Gold Light – [Self Titled]
Hannah says of GOLD LIGHT – “But Chang believes—no, he knows that—there is still beauty in this world to make sense of, there are still mysteries and there is still love—all kinds of it.”Hannah Cook
out of 10
September 7th, 2013
Bands who are blatantly influenced by the classics circa anywhere from the 50s to the 80s can quite easily fall into shabby territory. They can end up sounding like that god awful band who plays at your local bar on Tuesday nights and a dozen or so faux tan, wrinkly mothers flock every time, smoking cigarettes and smacking their red lips while gracelessly grinding up on one another’s cheetah print when the guitarist, wearing a bandana to hide his wispy balding head, goes in for his solo. They’d probably be the band your uncle hired to play at his wedding (to his second wife), too (spoiler alert: they get divorced). Bless all those seasoned rock ‘n’ roll souls, though. They’re just having fun so what’s it to me?
But then there are hidden gems like Gold Light, a little project of Asheville native Joe Chang who sought folky, Appalachian inspiration in the hills of Eastern Kentucky only to find an adoration for Doo Wap and 50s rock. Somewhere along the way of losing track, he discovered a new version of his musical self.
As a musician and an independent filmmaker, Chang was seemingly always doing something new and different at any given moment, albeit behind closed doors. Maybe he was never quite satisfied, like a true tortured artist. But Gold Light suggests Chang must really be an optimist. This album, the only properly released work from Chang in a while, makes you forget about all the crap going on this cold, cold world by making alive again the elements of what makes the classics classic—the purity and innocence of what love could and should be, the sweet lyrics and the quivering harmonies.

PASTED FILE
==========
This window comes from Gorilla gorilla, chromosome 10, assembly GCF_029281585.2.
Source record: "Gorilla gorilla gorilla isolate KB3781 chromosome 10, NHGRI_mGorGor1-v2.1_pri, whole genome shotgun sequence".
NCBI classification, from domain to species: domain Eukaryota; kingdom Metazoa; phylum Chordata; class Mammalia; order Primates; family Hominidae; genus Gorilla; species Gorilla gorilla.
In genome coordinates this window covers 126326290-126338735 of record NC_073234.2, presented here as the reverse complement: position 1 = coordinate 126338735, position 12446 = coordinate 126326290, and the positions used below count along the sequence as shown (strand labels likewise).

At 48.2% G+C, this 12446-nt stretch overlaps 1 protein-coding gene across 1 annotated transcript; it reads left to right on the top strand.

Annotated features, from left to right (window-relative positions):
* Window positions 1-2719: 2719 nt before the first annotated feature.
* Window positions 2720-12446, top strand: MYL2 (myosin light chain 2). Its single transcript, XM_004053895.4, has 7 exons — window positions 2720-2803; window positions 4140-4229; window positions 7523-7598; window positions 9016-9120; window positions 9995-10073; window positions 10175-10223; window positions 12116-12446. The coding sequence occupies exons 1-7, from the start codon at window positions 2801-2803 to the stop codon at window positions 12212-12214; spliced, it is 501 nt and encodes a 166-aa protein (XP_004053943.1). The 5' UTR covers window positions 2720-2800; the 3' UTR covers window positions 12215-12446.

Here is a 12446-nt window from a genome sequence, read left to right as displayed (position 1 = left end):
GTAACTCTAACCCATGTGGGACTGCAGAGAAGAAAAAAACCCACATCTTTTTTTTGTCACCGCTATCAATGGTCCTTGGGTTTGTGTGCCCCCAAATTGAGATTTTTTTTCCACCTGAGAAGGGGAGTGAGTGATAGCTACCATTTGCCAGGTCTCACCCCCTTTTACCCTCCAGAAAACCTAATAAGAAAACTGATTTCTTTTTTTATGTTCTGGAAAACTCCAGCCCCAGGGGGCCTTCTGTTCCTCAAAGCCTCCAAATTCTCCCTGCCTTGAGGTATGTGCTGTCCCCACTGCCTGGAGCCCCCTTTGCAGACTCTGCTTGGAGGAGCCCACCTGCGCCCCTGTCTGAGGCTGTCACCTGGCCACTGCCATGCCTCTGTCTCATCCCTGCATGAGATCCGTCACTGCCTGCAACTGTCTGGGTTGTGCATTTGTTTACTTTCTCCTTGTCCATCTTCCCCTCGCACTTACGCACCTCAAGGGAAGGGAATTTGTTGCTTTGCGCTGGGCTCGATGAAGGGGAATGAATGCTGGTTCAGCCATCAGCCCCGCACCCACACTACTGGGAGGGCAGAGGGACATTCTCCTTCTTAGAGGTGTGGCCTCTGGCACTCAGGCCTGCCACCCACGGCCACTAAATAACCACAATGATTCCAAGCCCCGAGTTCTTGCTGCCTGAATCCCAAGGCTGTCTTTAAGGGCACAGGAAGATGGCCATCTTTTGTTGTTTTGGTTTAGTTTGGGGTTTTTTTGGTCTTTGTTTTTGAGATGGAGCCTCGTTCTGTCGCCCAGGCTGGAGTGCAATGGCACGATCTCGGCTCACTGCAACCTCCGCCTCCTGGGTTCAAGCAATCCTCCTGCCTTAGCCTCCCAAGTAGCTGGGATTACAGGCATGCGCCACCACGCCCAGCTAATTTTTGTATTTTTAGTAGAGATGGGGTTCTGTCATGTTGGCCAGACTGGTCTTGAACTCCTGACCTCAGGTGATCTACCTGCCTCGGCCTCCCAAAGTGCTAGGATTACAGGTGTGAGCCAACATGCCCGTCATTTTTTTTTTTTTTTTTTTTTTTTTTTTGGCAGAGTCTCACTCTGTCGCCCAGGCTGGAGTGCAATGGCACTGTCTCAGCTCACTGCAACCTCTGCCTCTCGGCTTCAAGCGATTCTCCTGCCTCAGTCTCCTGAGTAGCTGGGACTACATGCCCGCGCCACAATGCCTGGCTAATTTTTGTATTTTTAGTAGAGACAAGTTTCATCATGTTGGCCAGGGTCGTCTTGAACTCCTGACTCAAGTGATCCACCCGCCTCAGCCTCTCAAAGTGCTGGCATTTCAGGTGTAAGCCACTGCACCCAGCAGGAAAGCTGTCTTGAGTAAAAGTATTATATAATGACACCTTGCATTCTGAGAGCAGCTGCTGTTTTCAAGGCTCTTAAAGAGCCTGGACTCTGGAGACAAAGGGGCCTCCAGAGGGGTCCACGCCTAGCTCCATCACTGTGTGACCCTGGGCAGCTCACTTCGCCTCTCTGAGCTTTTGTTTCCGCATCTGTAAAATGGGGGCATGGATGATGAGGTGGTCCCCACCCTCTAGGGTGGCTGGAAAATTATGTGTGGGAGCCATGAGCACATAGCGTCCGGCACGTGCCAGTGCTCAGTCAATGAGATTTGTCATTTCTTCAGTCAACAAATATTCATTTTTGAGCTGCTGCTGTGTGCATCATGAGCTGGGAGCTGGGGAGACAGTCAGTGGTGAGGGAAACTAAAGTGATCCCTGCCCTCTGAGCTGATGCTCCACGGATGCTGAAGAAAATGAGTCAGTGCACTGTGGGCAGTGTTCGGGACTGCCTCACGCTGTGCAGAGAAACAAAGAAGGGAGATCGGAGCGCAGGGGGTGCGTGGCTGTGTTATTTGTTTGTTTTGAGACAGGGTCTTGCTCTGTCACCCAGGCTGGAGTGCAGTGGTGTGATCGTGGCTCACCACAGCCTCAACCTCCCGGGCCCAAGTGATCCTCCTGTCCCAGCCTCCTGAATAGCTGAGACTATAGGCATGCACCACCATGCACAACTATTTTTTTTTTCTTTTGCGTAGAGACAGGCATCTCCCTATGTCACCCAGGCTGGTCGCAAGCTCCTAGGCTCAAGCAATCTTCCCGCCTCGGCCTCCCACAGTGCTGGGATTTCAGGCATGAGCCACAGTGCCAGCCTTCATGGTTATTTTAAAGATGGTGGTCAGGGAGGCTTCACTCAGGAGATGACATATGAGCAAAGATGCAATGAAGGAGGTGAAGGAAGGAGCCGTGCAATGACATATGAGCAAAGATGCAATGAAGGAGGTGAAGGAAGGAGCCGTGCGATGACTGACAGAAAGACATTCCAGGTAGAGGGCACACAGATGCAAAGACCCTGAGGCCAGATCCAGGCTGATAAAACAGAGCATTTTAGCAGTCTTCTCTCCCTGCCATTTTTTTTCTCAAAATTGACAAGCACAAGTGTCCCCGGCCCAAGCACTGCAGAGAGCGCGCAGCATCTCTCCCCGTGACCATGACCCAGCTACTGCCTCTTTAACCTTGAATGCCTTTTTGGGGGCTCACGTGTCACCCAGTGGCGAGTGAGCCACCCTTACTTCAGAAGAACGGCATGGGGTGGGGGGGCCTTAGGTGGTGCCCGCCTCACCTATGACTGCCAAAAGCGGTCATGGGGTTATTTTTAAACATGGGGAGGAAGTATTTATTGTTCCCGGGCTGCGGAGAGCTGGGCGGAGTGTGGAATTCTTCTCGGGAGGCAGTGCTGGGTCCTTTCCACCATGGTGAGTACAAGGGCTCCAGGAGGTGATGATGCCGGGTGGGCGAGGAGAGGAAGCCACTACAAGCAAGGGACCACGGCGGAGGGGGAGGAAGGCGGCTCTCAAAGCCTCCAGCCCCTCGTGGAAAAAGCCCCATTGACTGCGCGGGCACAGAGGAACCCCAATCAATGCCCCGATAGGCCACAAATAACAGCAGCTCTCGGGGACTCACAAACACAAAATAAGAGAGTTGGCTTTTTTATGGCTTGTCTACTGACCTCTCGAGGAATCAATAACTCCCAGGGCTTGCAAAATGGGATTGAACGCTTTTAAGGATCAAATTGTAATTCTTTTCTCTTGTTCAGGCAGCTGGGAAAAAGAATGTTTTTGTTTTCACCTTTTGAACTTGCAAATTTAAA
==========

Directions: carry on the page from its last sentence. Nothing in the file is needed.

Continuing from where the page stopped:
The classic inspirations are anything but subtle. “True Love Never Dies” could have been in Grease when Danny was wallowing over Sandy at the drive-in after he accidentally nudged her in the boob and she ran off. The Beach Boys are alive in “Endless Beauty” and The Doors in “Last Night (In My Dreams).” Even Elvis and Robert Smith come to mind when hearing Chang’s handsome voice. But what prevent this album from falling into the aforementioned shabby territory are the hints of modernity, difficult to pinpoint. But it is that near inability to identify where the modernity lies that makes it something fresh. It is an off kilter combination of new and old.
Somewhere between the invention of the cell phone and now, things have become less classically romantic. You can’t describe a pub the way Ernest Hemmingway, for example, describes a pub because, well first off, no one knows a pub like Hemmingway and second, neon lights and drunk girls taking selfies in the bathroom have replaced candle lights and quiet, meaningful conversations with bartenders. Even love doesn’t seem to feel like it might of when people couldn’t do things like text each other or send one another nudes. People are just generally less aware of, less wholly involved in the world around them.
But Chang believes—no, he knows that—there is still beauty in this world to make sense of, there are still mysteries and there is still love—all kinds of it. Through Gold Light, Chang has given us some hope that yeah, Miley Cyrus is one of the most famous people in the world and she’s always half naked with her tongue sticking out, but also, there are dogs that make lonely people happy and there are road trips with friends and laughing babies and holding hands and French fries and lots of other happy stuff too.